web application) it is both unlikely that the number
of 'classes' being used would grow to an unmanageable
level (at least if the author understood what they were
doing) and unlikely that two classes would even suggest
using the same name.
(and to distribute them without worrying about naming
collisions)?


In what sense "distribute"?


I'm working on a set of scripts that will (hopefully)
make it easier to allow flash (or AJAX) developers to
add browser back button support,


A rather odd idea as browsers already have a 'back' facility (and
usually several ways of activation it).
and deep links to their projects. I have a bunch of
classes, including some utility classes that I use to
make this work.
What you seem to be describing only seems to require a single public
object, but as usual it is extremely difficult to say anything based on
just a description of code.
I started without using this style of namespace, and
found that I was coming up with long names to prevent my
Classes from clashing with other projects (names like
unFocusFlashCommunicator).
That is a very odd 'class' name (even given a disregard for the
convention of giving 'class' names initial capital letters), it reads
more like a method name. But again it is not that practical to say
anything about code based on a single proposed 'class' name.
Then I found information about that namespace technique,
and figured that would be a good way to keep my scripts
from clashing with an implementor's script names, without
using excessively long class names (so I'd use
com.unFocus.Flash.Communicator).
In principle a 'class' should be named for what it is. So if two
'classes' share the same name they should be the same thing, and one of
them becomes redundant. At least this should be the case for the
'classes' in the global namespace, several 'classes' might want to use,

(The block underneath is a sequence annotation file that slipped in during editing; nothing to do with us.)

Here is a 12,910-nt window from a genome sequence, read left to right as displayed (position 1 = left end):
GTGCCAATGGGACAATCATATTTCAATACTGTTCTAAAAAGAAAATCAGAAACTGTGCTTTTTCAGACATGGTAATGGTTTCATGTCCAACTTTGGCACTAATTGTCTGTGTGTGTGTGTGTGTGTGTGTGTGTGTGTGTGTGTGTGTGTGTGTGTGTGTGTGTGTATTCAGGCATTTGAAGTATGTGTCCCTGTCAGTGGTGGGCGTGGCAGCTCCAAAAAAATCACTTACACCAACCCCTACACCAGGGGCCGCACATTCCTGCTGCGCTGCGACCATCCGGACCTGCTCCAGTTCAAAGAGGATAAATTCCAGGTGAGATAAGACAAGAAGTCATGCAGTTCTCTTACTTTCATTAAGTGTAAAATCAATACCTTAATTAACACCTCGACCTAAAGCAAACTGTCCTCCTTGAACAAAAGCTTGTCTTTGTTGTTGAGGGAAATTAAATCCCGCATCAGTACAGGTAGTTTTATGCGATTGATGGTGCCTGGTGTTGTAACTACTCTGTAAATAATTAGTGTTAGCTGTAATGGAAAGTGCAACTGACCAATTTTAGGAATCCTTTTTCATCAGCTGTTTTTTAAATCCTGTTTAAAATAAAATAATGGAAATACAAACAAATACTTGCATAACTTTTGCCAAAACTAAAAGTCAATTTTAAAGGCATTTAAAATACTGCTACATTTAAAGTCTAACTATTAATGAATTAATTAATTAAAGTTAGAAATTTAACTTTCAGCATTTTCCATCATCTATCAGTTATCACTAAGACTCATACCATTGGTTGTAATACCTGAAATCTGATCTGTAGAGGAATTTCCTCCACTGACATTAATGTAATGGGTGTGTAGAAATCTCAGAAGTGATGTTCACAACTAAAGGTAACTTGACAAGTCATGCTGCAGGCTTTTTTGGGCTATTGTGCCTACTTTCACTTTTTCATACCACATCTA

for example distinct Rectangle' classes', by global 'classes' but the
very fact that those 'classes' are specific to separate global 'classes'
suggests that they should be internal to the global 'class'.

There just isn't a namespace issue in javascript, except as a result of
people not understanding the code that they are using. And if they don't
understand what they are doing they are as likely to screw up a system
trying to impose 'namespaces' as they are to screw up anything else.

<snip> I have thought that the script tag is kind of analogous
to an import statement in namespace supporting languages
- meaning, only scripts that have been linked into the
current page are actually in the global space (I think
this is what you were getting at).
No, that was not what I was thinking about. I was thinking about
employing javascript's potential for encapsulation to reduce the impact
on the global namespace to the absolute minimum possible, and so keep
potential naming collisions below a level that can easily be managed by
a human even in the biggest practical client-side systems.

<snip> Maybe that would be a better way to organize classes to
take advantage of javascript's unique strengths, instead
of trying to make it look like other languages, though in
some cases, I may still create collections of useful
methods (kind of like static classes I guess).


It is certainly not a good idea to try to imitate other languages when
doing so imposes an overhead on every operation that includes the sue of
it. This is in part because 'namespaces' should not even start to become
an issue until the totality of client-side code becomes very large, but
the more client-side code there is the greater the chances that its
performance will be a significant factor in the viability of end result.

Richard.
Oct 13 '05 #7

P: 98
Hey Kevin, I found this great JavaScript library (Ajile) that completely handles namespace creation *and* importing. It's amazing! Check it out @ http://ajile.iskitz.com/.

It allows multi-level namespaces like this:

Expand|Select|Wrap|Line Numbers
  1. Package ("com.mycompany.MyLibrary");
and best of all you can import other scripts using their namepspaces like this:

Expand|Select|Wrap|Line Numbers
  1. Import ("com.yourCompany.YourLibrary");
It's so cool! Most sites I've done use 3 or more scripts that depend on each other. With Ajile each of those scripts can use Package to define their namespace and Import to automatically load the other scripts that they need.

This library makes it so I only have to worry about the one script I need. Any other dependent scripts automatically figure out their own dependencies.

It's awesome!
Oct 21 '05 #8